Archive for the ‘songwriters’ Category

This will date me terribly, but when I was about 7 or 8 years old, I developed a really keen passion for the sounds of modal scales, and began adding folk music to my repertoire of Mozart, Schubert, and Grieg. If my memory serves me faithfully the musical source I turned to again and again was a small but thick compilation of folk tunes by Burl Ives. Because Mr Ives played the guitar, this musical morsel introduced me to the musical world of chord symbols and progressions. I fell in love with haunting and plaintive minor melodies and the ways the modal harmonies added certain colours – all great stuff for a little girl with an active imagination. I remember liking the Dorian mode so much that I thought one day, if I ever had a little baby boy, I would name him Dorian. But instead I grew up to inherit a little female puppy dog and Dorian just didn’t seem to fit.

Anyway, from these playing sessions inside my treasure book of folk music – which quickly became worn and dog-eared with use, with pages unhinged from glued binding – I learned about other composers of folk music, and learned that we Americans have been gifted with a lot of early music from the British Isles.

Some of the songs I would play over and over again, and much to the dismay of my long-suffering family who had to listen to me practice, would be those of John Jacob Niles. Black is the colour of my true love’s hair and Barb’ry Ellen must have been a couple of tunes I drove them crazy with! As an adult I still appreciate his lovely contribution to our music repertoire for hymns and Christmas carols. For his last work, he turned to the poetry of Thomas Merton, the Trappist monk, to give us the Niles-Merton Song Cycle.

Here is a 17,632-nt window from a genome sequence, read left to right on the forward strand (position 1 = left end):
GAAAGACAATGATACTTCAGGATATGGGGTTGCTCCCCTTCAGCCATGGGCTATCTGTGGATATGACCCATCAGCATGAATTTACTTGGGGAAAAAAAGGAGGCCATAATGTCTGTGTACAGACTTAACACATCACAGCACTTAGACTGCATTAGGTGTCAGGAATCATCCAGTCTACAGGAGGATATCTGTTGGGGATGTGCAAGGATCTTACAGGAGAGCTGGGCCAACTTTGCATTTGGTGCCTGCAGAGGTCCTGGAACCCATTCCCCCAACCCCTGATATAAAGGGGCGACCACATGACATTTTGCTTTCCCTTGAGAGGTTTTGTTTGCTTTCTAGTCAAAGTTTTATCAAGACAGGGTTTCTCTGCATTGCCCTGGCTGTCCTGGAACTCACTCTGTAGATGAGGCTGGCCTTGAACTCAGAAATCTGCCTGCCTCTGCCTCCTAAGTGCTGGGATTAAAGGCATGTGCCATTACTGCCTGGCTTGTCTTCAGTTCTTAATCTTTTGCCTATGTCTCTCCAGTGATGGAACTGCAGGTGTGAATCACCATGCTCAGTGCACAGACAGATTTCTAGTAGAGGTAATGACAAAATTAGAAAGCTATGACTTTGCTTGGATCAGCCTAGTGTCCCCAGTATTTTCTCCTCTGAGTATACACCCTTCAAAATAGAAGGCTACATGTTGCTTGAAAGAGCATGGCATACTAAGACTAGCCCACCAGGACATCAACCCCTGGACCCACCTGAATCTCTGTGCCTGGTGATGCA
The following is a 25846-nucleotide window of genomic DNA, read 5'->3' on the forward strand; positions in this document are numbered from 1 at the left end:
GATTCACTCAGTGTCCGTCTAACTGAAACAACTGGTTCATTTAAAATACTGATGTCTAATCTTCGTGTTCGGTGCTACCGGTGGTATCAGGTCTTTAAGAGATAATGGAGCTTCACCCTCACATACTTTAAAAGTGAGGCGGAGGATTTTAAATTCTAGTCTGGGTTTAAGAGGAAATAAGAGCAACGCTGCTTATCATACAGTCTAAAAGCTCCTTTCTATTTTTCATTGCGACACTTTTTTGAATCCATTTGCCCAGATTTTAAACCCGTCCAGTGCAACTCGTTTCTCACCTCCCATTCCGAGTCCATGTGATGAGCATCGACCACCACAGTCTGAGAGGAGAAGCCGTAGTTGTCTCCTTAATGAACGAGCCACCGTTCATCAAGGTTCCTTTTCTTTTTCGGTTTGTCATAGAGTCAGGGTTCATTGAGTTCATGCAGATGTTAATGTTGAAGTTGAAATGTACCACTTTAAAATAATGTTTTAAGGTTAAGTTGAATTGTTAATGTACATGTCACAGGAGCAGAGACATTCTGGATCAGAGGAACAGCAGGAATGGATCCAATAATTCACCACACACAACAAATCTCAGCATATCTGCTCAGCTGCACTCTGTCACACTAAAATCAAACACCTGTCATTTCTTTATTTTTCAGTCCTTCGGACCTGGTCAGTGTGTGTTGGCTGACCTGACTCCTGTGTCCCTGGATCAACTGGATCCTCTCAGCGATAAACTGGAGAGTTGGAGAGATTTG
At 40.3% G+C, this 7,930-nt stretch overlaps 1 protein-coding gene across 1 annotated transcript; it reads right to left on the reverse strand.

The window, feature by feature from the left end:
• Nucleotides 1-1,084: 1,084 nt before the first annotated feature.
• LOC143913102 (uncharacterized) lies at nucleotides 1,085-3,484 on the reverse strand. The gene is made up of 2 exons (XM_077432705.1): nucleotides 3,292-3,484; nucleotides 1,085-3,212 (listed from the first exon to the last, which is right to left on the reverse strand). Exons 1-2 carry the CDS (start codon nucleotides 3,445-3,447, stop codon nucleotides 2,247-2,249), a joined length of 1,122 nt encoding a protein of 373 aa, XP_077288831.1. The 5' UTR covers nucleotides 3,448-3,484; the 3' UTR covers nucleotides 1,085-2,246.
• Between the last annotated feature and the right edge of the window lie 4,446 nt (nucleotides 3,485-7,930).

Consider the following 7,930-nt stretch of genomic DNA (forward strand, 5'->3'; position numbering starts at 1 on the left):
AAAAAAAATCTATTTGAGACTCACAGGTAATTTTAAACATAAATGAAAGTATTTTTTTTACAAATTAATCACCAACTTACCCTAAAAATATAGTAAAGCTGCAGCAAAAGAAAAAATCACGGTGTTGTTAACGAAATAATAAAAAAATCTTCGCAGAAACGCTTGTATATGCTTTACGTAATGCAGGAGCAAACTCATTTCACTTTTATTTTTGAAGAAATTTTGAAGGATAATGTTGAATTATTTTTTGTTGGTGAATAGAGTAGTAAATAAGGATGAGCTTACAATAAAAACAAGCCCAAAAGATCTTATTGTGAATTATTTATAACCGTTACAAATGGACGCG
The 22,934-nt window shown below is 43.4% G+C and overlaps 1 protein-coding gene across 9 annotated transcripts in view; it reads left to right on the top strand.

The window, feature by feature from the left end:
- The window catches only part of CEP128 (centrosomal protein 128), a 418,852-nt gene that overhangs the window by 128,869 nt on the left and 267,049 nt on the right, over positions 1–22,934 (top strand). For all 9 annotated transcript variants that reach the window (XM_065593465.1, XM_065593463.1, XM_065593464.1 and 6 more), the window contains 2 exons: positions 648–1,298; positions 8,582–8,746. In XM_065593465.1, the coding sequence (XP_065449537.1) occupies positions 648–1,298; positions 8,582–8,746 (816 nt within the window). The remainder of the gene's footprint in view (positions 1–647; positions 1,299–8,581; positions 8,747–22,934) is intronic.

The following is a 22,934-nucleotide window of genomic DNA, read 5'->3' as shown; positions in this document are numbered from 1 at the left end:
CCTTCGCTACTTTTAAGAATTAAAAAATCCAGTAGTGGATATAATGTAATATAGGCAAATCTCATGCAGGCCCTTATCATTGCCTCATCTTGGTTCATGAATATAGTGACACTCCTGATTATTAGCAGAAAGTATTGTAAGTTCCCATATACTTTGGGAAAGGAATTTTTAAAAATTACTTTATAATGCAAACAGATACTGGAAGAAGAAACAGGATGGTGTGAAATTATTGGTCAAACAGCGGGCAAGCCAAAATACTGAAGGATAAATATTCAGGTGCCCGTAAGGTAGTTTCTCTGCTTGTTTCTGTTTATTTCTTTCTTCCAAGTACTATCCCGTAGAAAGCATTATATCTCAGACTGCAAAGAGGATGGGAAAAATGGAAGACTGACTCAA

For the Christmas season Niles’s I wonder as I wander has always been a favourite of mine when I introduce his music to some of the English choirs I’ve conducted here in the UK. Its tonal colours and poignant message never fail to transport me to another time and place. Born in 1892, by the time Niles set this work to music and lyrics in July of 1933, he had travelled the world several times and become a keen observer of the human condition. Here are his recorded notes of how this lovely creation came to be:

‘I Wonder As I Wander grew out of three lines of music sung for me by a girl who called herself Annie Morgan. The place was Murphy, North Carolina, and the time was July, 1933. The Morgan family, revivalists all, were about to be ejected by the police, after having camped in the town square for some little time, coking, washing, hanging their wash from the Confederate monument and generally conducting themselves in such a way as to be classed a public nuisance. Preacher Morgan and his wife pled poverty; they had to hold one more meeting in order to buy enough gas to get out of town. It was then that Annie Morgan came out–a tousled, unwashed blond, and very lovely. She sang the first three lines of the verse of “I Wonder As I Wander”. At twenty-five cents a performance, I tried to get her to sing all the song. After eight tries, all of which are carefully recorded in my notes, I had only three lines of verse, a garbled fragment of melodic material–and a magnificent idea. With the writing of additional verses and the development of the original melodic material, “I Wonder As I Wander” came into being. I sang it for five years in my concerts before it caught on. Since then, it has been sung by soloists and choral groups wherever the English language is spoken and sung.’